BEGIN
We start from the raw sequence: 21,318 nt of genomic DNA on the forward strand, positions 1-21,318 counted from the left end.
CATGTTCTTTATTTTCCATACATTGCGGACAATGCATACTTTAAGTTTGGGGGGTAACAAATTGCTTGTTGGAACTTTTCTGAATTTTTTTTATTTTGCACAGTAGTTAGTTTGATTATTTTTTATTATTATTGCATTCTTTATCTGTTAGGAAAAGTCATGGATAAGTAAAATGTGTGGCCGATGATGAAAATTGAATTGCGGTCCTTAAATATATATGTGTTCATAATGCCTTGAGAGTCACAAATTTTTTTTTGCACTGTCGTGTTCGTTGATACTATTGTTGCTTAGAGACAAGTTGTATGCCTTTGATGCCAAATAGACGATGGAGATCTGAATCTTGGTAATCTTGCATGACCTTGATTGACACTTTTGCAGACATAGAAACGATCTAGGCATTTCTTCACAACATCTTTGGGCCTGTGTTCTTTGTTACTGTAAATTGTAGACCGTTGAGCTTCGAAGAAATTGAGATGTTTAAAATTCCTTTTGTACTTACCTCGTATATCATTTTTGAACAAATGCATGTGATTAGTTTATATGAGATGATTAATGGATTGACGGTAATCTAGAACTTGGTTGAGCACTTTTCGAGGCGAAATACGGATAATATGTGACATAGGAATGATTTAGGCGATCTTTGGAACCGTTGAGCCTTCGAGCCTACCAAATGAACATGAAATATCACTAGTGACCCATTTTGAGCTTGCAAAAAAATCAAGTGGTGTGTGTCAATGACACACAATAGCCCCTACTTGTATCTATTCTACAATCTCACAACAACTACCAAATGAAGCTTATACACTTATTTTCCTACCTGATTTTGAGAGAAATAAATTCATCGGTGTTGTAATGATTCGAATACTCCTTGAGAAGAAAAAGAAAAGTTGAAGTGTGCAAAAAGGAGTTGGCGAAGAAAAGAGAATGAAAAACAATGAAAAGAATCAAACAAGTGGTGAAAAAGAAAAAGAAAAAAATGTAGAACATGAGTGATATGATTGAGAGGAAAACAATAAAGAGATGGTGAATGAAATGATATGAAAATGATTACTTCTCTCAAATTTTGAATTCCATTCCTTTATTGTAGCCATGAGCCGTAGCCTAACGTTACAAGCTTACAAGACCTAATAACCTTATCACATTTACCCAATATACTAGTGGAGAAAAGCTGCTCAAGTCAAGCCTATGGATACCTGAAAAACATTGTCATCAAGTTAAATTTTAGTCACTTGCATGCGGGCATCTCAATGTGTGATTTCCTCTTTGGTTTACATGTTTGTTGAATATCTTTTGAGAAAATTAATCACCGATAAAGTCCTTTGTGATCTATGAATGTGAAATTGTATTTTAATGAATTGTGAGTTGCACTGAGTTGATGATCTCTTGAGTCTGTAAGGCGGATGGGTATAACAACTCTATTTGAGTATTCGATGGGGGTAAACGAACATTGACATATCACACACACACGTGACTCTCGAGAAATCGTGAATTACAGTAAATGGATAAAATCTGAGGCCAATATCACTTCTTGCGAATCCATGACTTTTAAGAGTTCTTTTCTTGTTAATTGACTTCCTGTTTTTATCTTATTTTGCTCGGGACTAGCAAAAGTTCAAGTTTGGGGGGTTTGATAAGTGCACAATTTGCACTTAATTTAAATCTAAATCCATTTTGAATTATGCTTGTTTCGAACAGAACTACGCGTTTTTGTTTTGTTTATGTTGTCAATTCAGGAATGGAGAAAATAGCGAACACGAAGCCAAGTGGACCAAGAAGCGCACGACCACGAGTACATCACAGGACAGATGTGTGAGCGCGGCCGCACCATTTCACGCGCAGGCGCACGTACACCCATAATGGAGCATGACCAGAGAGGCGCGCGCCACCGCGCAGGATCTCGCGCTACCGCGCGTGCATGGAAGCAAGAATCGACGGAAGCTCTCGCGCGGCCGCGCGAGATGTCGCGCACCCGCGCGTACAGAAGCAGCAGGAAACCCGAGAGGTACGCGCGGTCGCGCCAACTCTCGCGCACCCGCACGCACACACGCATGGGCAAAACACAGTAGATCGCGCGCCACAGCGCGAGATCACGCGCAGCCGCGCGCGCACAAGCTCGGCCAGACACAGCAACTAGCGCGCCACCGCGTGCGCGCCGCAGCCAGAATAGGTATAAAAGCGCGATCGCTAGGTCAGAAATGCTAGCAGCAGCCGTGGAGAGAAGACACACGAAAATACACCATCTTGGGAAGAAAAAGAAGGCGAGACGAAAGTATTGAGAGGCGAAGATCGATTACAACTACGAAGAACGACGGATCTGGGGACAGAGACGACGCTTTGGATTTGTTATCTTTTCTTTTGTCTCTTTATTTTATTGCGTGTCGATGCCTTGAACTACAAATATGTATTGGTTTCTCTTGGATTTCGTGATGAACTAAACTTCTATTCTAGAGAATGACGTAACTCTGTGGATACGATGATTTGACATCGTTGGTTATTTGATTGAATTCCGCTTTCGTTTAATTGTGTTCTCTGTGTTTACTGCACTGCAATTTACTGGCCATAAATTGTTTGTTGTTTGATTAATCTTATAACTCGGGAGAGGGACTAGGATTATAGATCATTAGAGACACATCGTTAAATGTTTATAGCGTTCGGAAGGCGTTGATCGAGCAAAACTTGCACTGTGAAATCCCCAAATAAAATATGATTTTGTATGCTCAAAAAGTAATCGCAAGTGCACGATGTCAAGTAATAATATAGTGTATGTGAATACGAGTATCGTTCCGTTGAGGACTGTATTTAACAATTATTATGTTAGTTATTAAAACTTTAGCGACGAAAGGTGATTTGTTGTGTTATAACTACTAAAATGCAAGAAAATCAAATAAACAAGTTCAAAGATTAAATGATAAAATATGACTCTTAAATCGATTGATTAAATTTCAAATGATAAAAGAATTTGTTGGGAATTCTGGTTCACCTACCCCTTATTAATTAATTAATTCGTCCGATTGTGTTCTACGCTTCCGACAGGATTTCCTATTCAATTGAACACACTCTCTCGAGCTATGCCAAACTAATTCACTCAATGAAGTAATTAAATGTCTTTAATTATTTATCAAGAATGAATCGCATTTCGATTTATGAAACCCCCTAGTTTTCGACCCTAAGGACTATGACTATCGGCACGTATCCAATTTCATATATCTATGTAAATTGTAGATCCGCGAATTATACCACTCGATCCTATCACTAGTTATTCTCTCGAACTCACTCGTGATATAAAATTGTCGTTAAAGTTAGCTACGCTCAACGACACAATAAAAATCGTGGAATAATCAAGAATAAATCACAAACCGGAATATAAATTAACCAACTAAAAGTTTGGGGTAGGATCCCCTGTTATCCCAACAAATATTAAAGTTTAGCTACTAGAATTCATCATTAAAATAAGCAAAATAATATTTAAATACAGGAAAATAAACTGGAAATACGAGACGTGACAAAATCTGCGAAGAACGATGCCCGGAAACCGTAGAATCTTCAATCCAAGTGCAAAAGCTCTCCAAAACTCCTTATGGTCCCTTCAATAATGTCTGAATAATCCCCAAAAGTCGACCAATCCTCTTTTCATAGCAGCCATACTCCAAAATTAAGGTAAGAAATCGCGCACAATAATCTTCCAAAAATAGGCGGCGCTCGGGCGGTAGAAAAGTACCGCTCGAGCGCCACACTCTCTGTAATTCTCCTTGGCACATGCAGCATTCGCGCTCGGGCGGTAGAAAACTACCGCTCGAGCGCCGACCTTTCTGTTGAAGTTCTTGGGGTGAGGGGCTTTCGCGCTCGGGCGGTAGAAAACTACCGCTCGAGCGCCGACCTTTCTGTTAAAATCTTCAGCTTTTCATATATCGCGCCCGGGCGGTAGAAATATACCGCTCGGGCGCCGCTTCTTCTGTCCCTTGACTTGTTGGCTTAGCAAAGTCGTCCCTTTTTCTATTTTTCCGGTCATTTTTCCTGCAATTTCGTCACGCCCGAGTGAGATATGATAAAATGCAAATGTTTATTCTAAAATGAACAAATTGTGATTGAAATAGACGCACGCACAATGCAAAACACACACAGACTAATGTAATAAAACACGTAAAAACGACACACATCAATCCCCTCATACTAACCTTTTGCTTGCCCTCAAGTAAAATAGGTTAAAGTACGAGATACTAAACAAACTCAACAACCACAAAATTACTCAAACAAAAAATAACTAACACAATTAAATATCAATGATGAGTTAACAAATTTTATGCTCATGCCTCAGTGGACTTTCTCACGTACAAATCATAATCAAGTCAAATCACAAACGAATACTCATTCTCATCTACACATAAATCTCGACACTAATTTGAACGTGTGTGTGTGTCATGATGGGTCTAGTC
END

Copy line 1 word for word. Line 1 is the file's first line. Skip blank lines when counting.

We start from the raw sequence: 21,318 nt of genomic DNA on the forward strand, positions 1-21,318 counted from the left end.